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Do you want to share some sardines with your pet dog?
Great news! Canines can also benefit from consuming this nutrient-rich fish.
In fact, you may even begin to notice that your dog has healthier fur once getting into a routine of feeding sardines weekly.
And for older dogs in particular, mobility could improve a bit due to the anti-inflammatory properties.
Feeding Your Dog Sardines is a Great Idea
This fish is great for your pet’s immune system.
Perhaps you’ve heard that sardines are harmful because they contain mercury.
While that is true, in our view, it is nothing to worry about. Overall the benefits outweigh that downside and sardines are healthy.
A Fabulous Fish For Dogs
Sardines are rich in Omega-3 fatty acids, DHA and EPA which is linked to brain health.
It’s these same oils that could greatly improve your dog’s coat and skin.
And, as previously mentioned, animals with allergies or arthritis-related inflammation may also benefit. Basically, consumption of this fish is a natural way to relieve mild stiffness and improve mobility.
Bottom line: Sardines offer benefits for all dogs, from puppies to seniors.
Home Cooked Versus Tinned
Are you planning to feed your dog store-bought tinned sardines?
Make sure they are in spring water.
Avoid the brine or oil type because they usually contain high sodium. Better yet, get fresh sardines and cook them yourself!
Of course, one advantage to the tinned variety is that the fish may already be boneless.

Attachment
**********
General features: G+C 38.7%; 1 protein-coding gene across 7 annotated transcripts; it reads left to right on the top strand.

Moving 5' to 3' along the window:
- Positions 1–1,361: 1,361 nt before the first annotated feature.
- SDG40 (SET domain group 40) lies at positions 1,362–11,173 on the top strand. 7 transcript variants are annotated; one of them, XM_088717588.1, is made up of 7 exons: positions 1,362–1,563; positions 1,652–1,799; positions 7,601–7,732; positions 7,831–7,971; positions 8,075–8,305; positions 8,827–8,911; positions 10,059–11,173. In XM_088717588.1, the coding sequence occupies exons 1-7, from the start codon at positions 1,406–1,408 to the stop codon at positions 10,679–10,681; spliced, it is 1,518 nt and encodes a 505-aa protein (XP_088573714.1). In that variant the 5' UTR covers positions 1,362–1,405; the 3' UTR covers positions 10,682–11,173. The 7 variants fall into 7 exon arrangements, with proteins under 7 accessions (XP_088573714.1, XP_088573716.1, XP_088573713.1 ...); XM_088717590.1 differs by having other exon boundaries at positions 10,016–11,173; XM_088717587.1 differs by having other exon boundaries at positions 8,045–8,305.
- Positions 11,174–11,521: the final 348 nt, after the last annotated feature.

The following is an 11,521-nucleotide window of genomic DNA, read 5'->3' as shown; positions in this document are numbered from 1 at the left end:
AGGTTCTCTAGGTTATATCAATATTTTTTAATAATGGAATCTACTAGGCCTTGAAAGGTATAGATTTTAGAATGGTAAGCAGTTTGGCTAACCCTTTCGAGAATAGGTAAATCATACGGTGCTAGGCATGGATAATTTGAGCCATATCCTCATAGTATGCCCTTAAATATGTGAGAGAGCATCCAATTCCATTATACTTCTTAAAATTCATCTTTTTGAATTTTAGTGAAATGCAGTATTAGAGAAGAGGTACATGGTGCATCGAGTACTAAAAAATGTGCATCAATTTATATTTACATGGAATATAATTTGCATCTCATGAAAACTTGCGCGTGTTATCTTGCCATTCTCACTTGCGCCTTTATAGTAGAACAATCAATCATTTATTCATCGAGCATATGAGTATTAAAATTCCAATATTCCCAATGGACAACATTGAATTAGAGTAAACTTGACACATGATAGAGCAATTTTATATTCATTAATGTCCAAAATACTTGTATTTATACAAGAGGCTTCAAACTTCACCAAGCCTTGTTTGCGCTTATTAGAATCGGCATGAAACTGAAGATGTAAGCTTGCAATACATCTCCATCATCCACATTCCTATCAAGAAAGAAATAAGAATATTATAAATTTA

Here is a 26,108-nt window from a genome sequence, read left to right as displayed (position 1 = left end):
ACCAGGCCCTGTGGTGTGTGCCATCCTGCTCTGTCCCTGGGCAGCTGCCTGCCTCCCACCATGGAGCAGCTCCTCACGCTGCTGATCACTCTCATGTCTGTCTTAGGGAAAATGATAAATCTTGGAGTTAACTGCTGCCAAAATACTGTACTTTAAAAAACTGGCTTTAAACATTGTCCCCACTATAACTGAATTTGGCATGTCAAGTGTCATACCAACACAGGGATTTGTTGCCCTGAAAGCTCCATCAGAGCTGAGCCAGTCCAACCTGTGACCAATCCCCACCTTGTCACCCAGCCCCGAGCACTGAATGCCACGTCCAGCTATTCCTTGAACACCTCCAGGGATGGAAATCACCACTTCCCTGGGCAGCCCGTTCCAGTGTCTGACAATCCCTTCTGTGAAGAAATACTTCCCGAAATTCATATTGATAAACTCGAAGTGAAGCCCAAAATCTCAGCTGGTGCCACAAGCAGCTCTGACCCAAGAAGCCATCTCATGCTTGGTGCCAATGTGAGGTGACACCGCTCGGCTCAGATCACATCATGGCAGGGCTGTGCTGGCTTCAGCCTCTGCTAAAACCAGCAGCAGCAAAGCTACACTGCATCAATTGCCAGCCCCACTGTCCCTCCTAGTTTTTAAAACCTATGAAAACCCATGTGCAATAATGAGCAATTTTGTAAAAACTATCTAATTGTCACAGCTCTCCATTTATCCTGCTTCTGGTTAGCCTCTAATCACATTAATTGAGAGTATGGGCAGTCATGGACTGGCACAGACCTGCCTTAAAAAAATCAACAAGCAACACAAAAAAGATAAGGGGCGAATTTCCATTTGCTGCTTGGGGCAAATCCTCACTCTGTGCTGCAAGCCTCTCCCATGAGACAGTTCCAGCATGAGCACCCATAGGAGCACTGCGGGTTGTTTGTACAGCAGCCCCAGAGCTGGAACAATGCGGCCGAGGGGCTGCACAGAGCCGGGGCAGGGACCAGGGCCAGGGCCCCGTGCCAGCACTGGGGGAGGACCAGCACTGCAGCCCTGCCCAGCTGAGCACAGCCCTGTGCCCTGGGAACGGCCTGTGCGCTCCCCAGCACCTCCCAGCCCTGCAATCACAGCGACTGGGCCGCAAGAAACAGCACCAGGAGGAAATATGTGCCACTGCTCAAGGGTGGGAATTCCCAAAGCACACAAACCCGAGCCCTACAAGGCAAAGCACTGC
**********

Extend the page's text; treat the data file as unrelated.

Recommendation: For consistency, consider holistic sardine and salmon dry dog food.
Must Remove Any Hard Bones
Serve sardines without the bones unless they are in a softened state.
Choking is the top concern, not the mercury levels.
Ensure your dog’s safety by visually inspecting the bones.
Once confirmed, your dog is ready for feeding time. Simply mixing sardines in with regular chow is one way to do it!
Warning: A small, hard bone can easily get lodged in the throat. This can be quite serious.
Determining Portion Size
Your dog’s size generally will determine how many sardines they should eat.
One tin, but not more than 200 calories, once or twice a week is ideal for 20-40 pound breeds. Larger dogs may benefit from bigger portions.
Have a policy of moderation, especially at first.
You are likely giving too much if your dog’s bowel movements are substantially different.
Feed Fish With Fatty Acids
Dogs are omnivorous.
Like humans, but to a lesser extent, they are able to eat meat as well as fish and vegetables.
It is smart to feed tuna, mackerel or salmon occasionally. It makes sense anytime you can provide omega-3, omega-6 fatty acids and quality protein.
Most owners and their pet pooches aren’t eating enough fresh fish!
The Bottom Line
This fish may not be appealing to you, but your dog will love sardines.
It is healthy for canines to consume sardines. Omega-3 is a powerful nutrient.
Nevertheless, limit your dog’s portions and try to keep sodium intake to a minimum. And be sure to remove any potentially dangerous bones.
Mercury, thankfully, is not a major concern.